BACA Elects Officers, Discusses Agenda


The Magnificent Seven

The Beach Area Civic Association (BACA) met for its annual business meeting at Bonita Bill’s Waterfront Café community room on Thursday, January 19.

BACA requires a 7-person Board of Directors, with its four officers selected from that group. President Charlie Whitehead reported “there are currently two openings on the Board that affect two offices, as the vice president and secretary are vacant.” He requested the five remaining board members to stand again, and accepted nominations to fill the vacancies.

Treasurer Gayle Mason, board members-at-large Roland Blakeley and Lowell Weaver, with Charlie as president, all agreed to serve another term, with Charlie having the proxy of board member-at-large John Youngworth, with all receiving unanimous approval. Charlie nominated Larry Cribbs to be the sixth board member, stating he is on the Emily Lane Association Board, so he is familiar with community organizations. He received unanimous approval, with Charlie next nominating Larry to be vice president, again with unanimous approval.

“BACA bylaws call for seven board members,” Whitehead explained, “but currently we do not have anyone interested in filling this spot or serving as Secretary. If no one objects, I will begin the search to fill those seats. There is no statute against one person performing two offices, so until we find that person, I volunteer to be acting Secretary as well as President. Until we install the seventh person, we will muddle through with six.”

Following this, the group discussed meeting at different locations, including on Fort Myers Beach, because it can be difficult in Season to park at Bonita’s Bill’s, as well as to conduct business over the music and noise from the adjacent entertainment area.

BACA will file its appropriate 501c4 paperwork, with Whitehead commenting that this designation “is just like a 501c3, except we can do politicking!” Membership renewals are going out, for $25-a-year. “We collect dues,” Whitehead explained, “For long-term considerations, should we need an attorney or planner to ensure our best interests.”

TSR, FDOT & Bay Harbour

John Gucciardo of TPI Hospitality reported the Town of Fort Myers Beach Council sent a request letter to Lee County to sign on as an adjacent property owner so it can begin the process to provide Times Square Resorts a public proposal platform, but to date there is no response. (Lee County failed to take any action on the TPI project at their Tuesday meeting.)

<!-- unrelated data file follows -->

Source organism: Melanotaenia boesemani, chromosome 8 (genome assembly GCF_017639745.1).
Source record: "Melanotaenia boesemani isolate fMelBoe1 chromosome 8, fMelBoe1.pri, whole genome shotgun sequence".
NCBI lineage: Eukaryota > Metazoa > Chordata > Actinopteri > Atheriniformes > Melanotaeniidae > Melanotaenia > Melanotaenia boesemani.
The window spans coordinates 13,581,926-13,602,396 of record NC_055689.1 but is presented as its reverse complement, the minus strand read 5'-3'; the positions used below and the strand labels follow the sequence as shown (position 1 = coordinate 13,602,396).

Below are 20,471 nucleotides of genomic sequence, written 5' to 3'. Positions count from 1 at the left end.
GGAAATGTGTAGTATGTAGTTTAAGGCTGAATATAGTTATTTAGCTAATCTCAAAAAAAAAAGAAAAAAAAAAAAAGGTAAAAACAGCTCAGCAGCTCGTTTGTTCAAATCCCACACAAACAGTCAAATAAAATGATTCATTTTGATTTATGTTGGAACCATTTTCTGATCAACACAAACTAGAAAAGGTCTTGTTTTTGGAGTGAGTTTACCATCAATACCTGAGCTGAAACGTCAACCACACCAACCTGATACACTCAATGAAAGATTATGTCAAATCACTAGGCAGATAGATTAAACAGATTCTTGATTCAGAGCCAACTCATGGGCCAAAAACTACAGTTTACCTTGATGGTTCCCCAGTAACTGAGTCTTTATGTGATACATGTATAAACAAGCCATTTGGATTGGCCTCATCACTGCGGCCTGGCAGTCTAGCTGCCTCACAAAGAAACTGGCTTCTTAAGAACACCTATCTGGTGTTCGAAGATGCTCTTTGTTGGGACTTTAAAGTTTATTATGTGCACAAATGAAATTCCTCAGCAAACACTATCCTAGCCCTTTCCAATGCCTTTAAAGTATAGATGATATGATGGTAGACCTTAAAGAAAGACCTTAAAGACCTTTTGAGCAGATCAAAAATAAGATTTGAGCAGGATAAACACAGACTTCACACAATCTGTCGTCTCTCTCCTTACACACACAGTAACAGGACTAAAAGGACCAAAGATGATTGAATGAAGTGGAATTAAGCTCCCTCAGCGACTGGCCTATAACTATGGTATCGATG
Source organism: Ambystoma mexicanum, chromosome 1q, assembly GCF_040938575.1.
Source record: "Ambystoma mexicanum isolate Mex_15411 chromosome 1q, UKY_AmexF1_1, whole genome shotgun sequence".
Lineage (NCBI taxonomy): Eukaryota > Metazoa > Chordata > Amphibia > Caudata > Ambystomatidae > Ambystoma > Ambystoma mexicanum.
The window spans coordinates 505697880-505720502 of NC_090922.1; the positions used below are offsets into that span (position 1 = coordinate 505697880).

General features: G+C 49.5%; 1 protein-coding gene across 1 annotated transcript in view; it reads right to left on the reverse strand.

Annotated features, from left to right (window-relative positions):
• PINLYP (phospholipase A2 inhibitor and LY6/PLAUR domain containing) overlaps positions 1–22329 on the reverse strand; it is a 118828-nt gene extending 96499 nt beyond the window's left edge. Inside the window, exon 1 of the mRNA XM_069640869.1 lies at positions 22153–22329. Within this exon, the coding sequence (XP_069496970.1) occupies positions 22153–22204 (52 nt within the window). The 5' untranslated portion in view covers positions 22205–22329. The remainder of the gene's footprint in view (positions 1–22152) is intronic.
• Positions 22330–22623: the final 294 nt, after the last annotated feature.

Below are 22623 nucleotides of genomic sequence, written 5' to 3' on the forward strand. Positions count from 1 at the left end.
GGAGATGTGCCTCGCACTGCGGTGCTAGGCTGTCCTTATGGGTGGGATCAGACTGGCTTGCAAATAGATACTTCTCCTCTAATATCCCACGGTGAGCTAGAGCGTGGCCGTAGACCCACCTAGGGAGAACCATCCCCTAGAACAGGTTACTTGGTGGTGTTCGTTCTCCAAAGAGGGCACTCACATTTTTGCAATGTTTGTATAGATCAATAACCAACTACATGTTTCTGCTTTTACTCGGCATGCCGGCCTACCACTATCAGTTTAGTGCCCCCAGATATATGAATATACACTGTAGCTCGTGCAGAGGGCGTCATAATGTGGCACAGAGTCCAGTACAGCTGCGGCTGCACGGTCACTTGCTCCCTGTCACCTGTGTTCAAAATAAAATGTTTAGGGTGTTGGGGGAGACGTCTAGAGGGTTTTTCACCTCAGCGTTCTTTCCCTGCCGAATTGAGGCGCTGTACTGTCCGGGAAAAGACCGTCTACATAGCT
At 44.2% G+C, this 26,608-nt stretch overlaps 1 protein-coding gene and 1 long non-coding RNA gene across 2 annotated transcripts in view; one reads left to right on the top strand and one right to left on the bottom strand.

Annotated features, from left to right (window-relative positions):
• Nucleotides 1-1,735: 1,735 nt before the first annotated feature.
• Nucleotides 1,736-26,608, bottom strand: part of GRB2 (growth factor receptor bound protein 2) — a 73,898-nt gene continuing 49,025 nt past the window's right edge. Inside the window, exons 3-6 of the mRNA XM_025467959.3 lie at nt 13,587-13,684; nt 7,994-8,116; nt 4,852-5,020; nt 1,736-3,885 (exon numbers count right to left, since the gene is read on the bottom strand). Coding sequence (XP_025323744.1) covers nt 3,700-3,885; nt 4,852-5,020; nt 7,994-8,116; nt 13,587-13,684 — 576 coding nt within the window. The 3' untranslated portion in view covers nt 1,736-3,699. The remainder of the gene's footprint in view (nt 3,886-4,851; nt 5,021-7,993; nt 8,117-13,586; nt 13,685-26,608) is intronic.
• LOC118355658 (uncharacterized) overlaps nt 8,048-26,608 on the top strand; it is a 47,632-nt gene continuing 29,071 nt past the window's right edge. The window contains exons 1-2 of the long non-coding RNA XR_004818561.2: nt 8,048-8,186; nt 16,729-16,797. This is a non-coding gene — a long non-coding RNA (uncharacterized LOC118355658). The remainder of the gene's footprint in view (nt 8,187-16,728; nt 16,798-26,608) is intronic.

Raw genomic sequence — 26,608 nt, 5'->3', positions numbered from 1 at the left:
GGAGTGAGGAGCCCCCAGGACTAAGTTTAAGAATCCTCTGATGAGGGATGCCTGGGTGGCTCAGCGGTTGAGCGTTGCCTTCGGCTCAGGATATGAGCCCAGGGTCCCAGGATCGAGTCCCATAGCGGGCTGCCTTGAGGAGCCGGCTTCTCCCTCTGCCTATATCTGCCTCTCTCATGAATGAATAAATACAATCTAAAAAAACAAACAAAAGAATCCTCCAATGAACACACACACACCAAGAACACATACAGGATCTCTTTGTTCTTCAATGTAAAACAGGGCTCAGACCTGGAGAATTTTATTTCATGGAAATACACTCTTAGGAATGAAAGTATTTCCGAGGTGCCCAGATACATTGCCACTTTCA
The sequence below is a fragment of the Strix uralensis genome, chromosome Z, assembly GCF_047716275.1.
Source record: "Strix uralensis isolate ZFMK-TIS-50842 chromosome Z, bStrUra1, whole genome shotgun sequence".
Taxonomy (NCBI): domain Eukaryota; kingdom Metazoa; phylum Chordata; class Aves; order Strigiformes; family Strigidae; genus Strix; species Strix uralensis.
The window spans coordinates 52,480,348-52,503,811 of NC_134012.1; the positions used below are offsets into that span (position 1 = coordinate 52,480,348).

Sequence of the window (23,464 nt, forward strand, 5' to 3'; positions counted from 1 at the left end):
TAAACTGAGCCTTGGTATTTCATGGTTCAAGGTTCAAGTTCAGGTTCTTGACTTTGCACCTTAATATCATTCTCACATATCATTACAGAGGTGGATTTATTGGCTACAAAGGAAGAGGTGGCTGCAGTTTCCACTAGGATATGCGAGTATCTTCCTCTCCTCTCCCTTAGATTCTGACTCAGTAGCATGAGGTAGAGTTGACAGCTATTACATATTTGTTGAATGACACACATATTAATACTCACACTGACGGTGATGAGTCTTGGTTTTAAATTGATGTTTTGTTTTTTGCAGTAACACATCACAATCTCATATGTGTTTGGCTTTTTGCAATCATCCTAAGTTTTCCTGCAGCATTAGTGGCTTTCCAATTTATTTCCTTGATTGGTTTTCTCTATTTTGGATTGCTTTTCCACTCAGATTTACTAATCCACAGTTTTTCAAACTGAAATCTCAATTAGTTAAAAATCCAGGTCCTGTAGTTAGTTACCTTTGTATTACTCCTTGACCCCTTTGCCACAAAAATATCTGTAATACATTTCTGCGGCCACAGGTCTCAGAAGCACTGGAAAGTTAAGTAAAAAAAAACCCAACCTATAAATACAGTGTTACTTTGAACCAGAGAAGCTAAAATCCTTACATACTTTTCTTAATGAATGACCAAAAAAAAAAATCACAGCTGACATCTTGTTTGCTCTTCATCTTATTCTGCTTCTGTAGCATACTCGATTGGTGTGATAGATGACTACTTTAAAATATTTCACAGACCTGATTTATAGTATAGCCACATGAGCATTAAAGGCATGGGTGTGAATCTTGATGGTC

Whitehead reported the Florida Department of Transportation would make its report to the Metropolitan Planning Organization concerning its San Carlos Boulevard traffic study on Friday morning, January 20, with a public meeting at Chapel By The Sea on Thursday, February 23.

He recently met with Jack Myers, one of the owners of the proposed Bay Harbour development, to discuss the project. “We listened to him and vice versa, to get our concerns on the table, as should have happened at the very start. In years’ past, developers met with community groups before submitting applications. The next time we hear from them will hopefully be when they make a presentation to our entire group so we can have a positive back-&-forth exchange. We may still hate the final proposal but let’s try to work together to come up with something that works for them and us, because it is a bad option to hire attorneys.”

One positive aspect from the meeting concerned zoning, as Bay Harbour initially requested Central Urban, the 2nd most intensive in Lee County and “one that scares the bejesus out of us,” Charlie reports. “If they receive this, we foresee high-rises all the way down San Carlos Boulevard, from Summerlin Road to the Matanzas Pass Bridge, and the developers did not anticipate this. Now they are considering the Destination Resort Category over the current Light Industrial.”

Even though every decision to date, from the Local Planning Agency to the Lee County Hearing Examiner ruled against Bay Harbour, “Lee County Commissioners remanded it at the applicant’s request because they have a wide leeway – it is that pure and simple. Perhaps Bay Harbour actually did us a favor, as now we are so much more educated about the process than last year.”

Whitehead said the Bay Harbour team is currently reworking its proposal, with “my guess being the next plan will look nothing like the old one. They invested heavily in this and have the right to do something there, but they now know it is better to submit an idea we will support rather than fighting us. Both sides need to accept that the final result will not be what either side totally wants but something we can all tolerate.”

BACA will meet again on Thursday, February 9, tentatively at the Bonita Bill’s community room, at 6:30 p.m.


Gary Mooney